I ruminated over sweet-talking the older ladies, commiserating with the senior gents, being “crisp and brief” to those between 30 and 50, and praying to God that I didn’t say anything too dumb to Millennials and Post-Millennials.

But none of that happened.

My pre-conceived ideas fell victim to the fact that only on TV are people so easily pigeonholed. The first person on my list — a woman, age 74 — politely listened to me for probably ten seconds before interrupting with an energetic voice.

“I mailed in my absentee ballot last week,” she said. “Thanks!” while politely and firmly ending the call.

So it went for the next three hours.

I spoke to both chatty and abrupt seniors, calm and harried professionals, engaging and flippant Generation Y’s, etc, etc.. It was the same hodgepodge of personalities which we consistently find amongst our neighbors, fellow congregants, and bar stool cronies.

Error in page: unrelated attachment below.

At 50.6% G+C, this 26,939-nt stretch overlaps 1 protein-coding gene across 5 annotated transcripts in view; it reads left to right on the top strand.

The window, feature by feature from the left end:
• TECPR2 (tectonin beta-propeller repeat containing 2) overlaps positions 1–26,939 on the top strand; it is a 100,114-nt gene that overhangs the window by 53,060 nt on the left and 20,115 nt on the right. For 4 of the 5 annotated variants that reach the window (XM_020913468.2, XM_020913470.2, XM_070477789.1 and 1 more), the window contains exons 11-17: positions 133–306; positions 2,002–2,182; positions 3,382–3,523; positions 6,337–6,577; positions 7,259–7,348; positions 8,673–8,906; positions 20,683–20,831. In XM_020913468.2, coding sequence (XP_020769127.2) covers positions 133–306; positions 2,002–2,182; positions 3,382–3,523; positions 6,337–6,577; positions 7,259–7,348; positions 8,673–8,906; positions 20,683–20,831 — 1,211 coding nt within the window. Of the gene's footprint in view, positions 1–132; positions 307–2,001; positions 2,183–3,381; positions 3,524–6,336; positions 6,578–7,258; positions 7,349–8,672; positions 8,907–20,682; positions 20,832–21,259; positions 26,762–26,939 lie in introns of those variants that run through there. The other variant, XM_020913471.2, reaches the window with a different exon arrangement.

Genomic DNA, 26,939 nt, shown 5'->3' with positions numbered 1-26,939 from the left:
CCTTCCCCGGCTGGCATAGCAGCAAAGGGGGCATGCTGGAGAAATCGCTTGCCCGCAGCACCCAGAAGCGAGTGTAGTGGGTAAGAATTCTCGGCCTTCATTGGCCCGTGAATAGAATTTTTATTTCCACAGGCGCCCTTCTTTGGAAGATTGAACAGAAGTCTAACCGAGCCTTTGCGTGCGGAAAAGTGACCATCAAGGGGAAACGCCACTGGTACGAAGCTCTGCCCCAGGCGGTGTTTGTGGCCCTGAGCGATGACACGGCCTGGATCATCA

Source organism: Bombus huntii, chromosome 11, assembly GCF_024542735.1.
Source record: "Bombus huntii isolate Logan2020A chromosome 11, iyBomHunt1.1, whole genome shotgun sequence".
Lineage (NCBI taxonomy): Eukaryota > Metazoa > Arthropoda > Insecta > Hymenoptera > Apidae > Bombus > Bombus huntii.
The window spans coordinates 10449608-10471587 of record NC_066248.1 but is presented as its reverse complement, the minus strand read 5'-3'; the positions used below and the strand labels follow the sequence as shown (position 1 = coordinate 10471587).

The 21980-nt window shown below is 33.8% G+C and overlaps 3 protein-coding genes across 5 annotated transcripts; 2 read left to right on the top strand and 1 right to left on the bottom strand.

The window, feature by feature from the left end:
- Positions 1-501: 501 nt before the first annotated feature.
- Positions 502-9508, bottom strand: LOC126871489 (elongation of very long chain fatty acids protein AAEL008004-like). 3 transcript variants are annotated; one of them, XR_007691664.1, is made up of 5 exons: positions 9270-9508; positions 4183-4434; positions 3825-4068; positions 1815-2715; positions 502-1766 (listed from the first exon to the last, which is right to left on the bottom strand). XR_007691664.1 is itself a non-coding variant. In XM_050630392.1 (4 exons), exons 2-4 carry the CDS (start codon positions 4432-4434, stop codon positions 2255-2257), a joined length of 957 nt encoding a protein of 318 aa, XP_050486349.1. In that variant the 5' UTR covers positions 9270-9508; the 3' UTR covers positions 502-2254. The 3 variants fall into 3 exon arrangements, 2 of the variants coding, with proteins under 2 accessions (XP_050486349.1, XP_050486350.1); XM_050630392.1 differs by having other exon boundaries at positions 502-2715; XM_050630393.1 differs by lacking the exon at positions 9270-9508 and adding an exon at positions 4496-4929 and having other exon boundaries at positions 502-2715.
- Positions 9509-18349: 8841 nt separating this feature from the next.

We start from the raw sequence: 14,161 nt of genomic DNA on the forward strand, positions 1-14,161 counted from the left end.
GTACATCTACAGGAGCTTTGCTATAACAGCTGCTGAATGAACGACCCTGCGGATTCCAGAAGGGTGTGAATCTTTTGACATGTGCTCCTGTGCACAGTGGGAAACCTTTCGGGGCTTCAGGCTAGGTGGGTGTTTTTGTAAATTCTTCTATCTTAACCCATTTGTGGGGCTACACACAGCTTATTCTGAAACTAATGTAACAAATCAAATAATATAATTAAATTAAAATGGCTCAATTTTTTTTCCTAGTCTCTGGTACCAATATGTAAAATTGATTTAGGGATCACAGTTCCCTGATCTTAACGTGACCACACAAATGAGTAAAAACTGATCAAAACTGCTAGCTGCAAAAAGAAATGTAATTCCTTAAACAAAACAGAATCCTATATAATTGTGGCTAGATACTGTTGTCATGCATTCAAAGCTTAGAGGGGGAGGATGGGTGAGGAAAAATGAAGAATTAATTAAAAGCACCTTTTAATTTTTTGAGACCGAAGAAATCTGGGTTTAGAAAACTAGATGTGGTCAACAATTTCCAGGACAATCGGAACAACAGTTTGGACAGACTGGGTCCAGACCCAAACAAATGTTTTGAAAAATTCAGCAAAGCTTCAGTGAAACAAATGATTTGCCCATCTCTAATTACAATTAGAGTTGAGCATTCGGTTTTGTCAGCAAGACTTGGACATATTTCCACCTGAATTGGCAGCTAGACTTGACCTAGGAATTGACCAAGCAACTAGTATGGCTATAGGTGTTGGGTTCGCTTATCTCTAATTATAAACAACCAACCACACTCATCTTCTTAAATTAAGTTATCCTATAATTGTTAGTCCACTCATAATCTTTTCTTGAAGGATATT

Madison Avenue won’t be calling for my expertise anytime soon; I am clearly no Don Draper.

But fortunately for me, because we were all ostensibly on the same team, no one yelled or verbally besmirched my maternal lineage either. And truth be told, I probably only spoke to half of the people on the list anyway.

I left a lot of messages on voice mails and answering machines. Which in fact brings me to the primary reason for this post: there are some awfully funky telephone habits out there!

For one thing, I was surprised by the number of actual telephone answering machines still in use on home land lines. You know it’s most likely an old model when you hear that muffled speaking voice of someone standing six feet away from the machine’s microphone and an air conditioner blower running in the background.

Source: YouTube